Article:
Alexander Kapp (a German editor) in 1833, originally introduced the term andragogy. Andragogy consists of learning strategies focused on adults. It is often interpreted as the process of engaging adult learners in the structure of the learning experience. Later, the term andragogy developed into a theory of adult education by the American educator, Malcolm Knowles. Kapp used andragogy to describe elements of Plato's education theory. Andragogy (andr- meaning 'man') could be contrasted with pedagogy (paid- meaning 'child' and agogos meaning 'leading') (see Davenport 1993: 114) Although Kapp's use of andragogy had some currency, it was disputed, and its use ground to a halt. In 1921, the term reappeared in a report by Rosenstock in which he argued that 'adult education required special teachers, methods and philosophy, and he used the term andragogy to refer collectively to these special requirements' (Nottingham Andragogy Group 1983: v).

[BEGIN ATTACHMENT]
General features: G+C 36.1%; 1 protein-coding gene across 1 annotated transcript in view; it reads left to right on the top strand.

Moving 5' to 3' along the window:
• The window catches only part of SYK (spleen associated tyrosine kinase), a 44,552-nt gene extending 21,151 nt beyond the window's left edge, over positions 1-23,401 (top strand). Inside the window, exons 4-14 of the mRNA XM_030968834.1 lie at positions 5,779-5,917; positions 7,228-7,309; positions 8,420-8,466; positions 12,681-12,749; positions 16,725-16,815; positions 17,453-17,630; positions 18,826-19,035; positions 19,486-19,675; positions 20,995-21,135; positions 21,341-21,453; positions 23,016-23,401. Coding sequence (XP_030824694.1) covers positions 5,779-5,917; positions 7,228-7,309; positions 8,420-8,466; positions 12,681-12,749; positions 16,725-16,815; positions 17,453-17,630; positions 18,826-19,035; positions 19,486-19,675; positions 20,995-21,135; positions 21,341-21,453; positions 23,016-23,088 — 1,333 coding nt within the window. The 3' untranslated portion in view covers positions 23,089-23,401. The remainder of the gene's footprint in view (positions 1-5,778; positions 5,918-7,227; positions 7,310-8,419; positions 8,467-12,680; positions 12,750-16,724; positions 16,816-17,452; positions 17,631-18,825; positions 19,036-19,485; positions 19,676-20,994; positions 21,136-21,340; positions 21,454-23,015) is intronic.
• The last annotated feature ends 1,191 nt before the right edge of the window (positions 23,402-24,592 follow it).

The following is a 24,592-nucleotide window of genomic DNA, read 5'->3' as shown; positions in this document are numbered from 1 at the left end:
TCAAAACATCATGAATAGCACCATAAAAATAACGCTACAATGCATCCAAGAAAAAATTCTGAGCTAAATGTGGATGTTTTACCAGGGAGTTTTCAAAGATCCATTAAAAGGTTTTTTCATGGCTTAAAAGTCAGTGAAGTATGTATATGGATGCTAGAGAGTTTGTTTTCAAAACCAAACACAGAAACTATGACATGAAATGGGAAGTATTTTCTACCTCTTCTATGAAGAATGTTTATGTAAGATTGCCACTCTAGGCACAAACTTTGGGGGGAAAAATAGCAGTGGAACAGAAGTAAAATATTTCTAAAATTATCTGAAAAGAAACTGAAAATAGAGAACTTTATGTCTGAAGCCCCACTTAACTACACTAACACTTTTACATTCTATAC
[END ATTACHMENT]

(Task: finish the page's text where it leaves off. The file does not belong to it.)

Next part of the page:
- Knowles, Malcolm; Holton, E. F., III; Swanson, R. A. (2005). The adult learner: The definitive classic in adult education and human resource development (6th ed.). Burlington, MA: Elsevier.
- Thorpe, M., Edwards, R., & Hanson, A. (1993). Culture and processes of adult learning. Routledge.
- Smith, M. K. (1996; 1999) 'Andragogy', the encyclopaedia of informal education. Last update: February 05, 2009.